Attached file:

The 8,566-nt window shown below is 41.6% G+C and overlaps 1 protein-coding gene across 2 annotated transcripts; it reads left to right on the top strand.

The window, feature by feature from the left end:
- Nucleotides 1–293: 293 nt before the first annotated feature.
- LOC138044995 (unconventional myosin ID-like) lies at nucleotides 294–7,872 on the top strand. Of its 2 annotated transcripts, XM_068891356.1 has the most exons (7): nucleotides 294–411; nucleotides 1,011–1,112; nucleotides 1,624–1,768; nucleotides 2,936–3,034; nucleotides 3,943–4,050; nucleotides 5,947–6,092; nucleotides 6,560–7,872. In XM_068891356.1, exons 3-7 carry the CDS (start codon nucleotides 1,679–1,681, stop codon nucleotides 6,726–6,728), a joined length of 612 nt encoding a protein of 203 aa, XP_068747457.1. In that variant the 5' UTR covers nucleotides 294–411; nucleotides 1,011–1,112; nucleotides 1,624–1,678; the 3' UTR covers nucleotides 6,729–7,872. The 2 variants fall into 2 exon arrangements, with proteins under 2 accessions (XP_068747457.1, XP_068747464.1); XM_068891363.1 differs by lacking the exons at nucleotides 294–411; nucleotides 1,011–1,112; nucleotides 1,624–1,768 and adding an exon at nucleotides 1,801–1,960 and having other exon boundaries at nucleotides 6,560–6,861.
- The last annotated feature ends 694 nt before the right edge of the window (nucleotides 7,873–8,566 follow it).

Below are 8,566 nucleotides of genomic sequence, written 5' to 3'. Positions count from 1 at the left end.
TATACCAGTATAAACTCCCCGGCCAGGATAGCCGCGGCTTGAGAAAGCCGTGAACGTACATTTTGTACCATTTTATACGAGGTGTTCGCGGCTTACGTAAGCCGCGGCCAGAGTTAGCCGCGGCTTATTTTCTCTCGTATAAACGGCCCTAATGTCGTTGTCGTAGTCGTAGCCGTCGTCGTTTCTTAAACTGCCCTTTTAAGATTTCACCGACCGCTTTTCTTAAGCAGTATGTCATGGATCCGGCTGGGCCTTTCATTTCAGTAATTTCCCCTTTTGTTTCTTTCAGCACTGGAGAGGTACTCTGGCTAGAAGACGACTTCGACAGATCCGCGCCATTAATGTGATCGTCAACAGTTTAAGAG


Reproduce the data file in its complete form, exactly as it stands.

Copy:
The 8,566-nt window shown below is 41.6% G+C and overlaps 1 protein-coding gene across 2 annotated transcripts; it reads left to right on the top strand.

The window, feature by feature from the left end:
- Nucleotides 1–293: 293 nt before the first annotated feature.
- LOC138044995 (unconventional myosin ID-like) lies at nucleotides 294–7,872 on the top strand. Of its 2 annotated transcripts, XM_068891356.1 has the most exons (7): nucleotides 294–411; nucleotides 1,011–1,112; nucleotides 1,624–1,768; nucleotides 2,936–3,034; nucleotides 3,943–4,050; nucleotides 5,947–6,092; nucleotides 6,560–7,872. In XM_068891356.1, exons 3-7 carry the CDS (start codon nucleotides 1,679–1,681, stop codon nucleotides 6,726–6,728), a joined length of 612 nt encoding a protein of 203 aa, XP_068747457.1. In that variant the 5' UTR covers nucleotides 294–411; nucleotides 1,011–1,112; nucleotides 1,624–1,678; the 3' UTR covers nucleotides 6,729–7,872. The 2 variants fall into 2 exon arrangements, with proteins under 2 accessions (XP_068747457.1, XP_068747464.1); XM_068891363.1 differs by lacking the exons at nucleotides 294–411; nucleotides 1,011–1,112; nucleotides 1,624–1,768 and adding an exon at nucleotides 1,801–1,960 and having other exon boundaries at nucleotides 6,560–6,861.
- The last annotated feature ends 694 nt before the right edge of the window (nucleotides 7,873–8,566 follow it).

Below are 8,566 nucleotides of genomic sequence, written 5' to 3'. Positions count from 1 at the left end.
TATACCAGTATAAACTCCCCGGCCAGGATAGCCGCGGCTTGAGAAAGCCGTGAACGTACATTTTGTACCATTTTATACGAGGTGTTCGCGGCTTACGTAAGCCGCGGCCAGAGTTAGCCGCGGCTTATTTTCTCTCGTATAAACGGCCCTAATGTCGTTGTCGTAGTCGTAGCCGTCGTCGTTTCTTAAACTGCCCTTTTAAGATTTCACCGACCGCTTTTCTTAAGCAGTATGTCATGGATCCGGCTGGGCCTTTCATTTCAGTAATTTCCCCTTTTGTTTCTTTCAGCACTGGAGAGGTACTCTGGCTAGAAGACGACTTCGACAGATCCGCGCCATTAATGTGATCGTCAACAGTTTAAGAG